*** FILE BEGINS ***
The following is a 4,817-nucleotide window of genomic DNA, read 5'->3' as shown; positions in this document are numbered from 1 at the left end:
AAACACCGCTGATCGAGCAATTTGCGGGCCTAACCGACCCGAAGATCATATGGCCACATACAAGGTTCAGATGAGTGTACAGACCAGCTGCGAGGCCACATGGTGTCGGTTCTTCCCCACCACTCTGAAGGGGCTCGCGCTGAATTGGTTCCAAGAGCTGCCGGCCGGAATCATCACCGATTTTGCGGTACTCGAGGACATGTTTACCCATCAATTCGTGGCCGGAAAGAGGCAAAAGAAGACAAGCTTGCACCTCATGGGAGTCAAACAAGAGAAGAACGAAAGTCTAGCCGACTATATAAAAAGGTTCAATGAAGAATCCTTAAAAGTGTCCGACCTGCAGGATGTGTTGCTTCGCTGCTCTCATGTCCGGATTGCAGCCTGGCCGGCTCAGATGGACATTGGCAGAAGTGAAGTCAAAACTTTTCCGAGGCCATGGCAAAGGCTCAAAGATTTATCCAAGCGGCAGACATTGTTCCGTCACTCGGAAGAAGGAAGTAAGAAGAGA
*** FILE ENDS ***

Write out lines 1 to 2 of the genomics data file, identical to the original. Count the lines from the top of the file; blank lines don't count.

The following is a 4,817-nucleotide window of genomic DNA, read 5'->3' as shown; positions in this document are numbered from 1 at the left end:
AAACACCGCTGATCGAGCAATTTGCGGGCCTAACCGACCCGAAGATCATATGGCCACATACAAGGTTCAGATGAGTGTACAGACCAGCTGCGAGGCCACATGGTGTCGGTTCTTCCCCACCACTCTGAAGGGGCTCGCGCTGAATTGGTTCCAAGAGCTGCCGGCCGGAATCATCACCGATTTTGCGGTACTCGAGGACATGTTTACCCATCAATTCGTGGCCGGAAAGAGGCAAAAGAAGACAAGCTTGCACCTCATGGGAGTCAAACAAGAGAAGAACGAAAGTCTAGCCGACTATATAAAAAGGTTCAATGAAGAATCCTTAAAAGTGTCCGACCTGCAGGATGTGTTGCTTCGCTGCTCTCATGTCCGGATTGCAGCCTGGCCGGCTCAGATGGACATTGGCAGAAGTGAAGTCAAAACTTTTCCGAGGCCATGGCAAAGGCTCAAAGATTTATCCAAGCGGCAGACATTGTTCCGTCACTCGGAAGAAGGAAGTAAGAAGAGA